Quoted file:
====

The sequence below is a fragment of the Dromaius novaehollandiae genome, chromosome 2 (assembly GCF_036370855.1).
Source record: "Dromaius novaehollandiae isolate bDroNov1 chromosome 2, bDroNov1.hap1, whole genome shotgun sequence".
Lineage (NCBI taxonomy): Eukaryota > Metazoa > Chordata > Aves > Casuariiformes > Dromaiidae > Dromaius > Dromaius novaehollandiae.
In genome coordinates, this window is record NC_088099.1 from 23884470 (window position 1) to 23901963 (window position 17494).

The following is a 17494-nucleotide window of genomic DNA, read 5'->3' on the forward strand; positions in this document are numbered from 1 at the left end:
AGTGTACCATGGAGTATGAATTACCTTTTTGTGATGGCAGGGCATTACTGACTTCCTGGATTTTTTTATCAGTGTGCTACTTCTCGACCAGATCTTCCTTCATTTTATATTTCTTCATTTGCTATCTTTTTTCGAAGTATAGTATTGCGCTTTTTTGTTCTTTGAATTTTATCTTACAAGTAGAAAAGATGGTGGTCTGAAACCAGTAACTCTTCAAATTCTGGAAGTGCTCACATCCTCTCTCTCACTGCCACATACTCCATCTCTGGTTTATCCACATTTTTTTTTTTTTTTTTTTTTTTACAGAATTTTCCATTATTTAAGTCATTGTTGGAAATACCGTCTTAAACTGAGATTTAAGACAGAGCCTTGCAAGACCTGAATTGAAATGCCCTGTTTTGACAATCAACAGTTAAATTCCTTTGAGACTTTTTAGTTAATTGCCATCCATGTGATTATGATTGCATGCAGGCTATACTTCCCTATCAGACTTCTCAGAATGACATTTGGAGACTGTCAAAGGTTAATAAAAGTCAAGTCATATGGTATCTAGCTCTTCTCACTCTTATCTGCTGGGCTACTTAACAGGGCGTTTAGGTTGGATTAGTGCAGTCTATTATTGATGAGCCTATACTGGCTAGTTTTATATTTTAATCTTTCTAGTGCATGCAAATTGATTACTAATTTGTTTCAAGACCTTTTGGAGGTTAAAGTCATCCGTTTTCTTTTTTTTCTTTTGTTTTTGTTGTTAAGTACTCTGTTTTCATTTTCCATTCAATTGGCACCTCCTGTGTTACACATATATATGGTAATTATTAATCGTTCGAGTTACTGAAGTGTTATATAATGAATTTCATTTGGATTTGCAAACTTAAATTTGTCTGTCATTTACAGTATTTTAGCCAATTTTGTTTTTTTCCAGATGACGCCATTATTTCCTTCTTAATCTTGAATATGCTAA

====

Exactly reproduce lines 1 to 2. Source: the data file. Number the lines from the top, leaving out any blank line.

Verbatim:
The sequence below is a fragment of the Dromaius novaehollandiae genome, chromosome 2 (assembly GCF_036370855.1).
Source record: "Dromaius novaehollandiae isolate bDroNov1 chromosome 2, bDroNov1.hap1, whole genome shotgun sequence".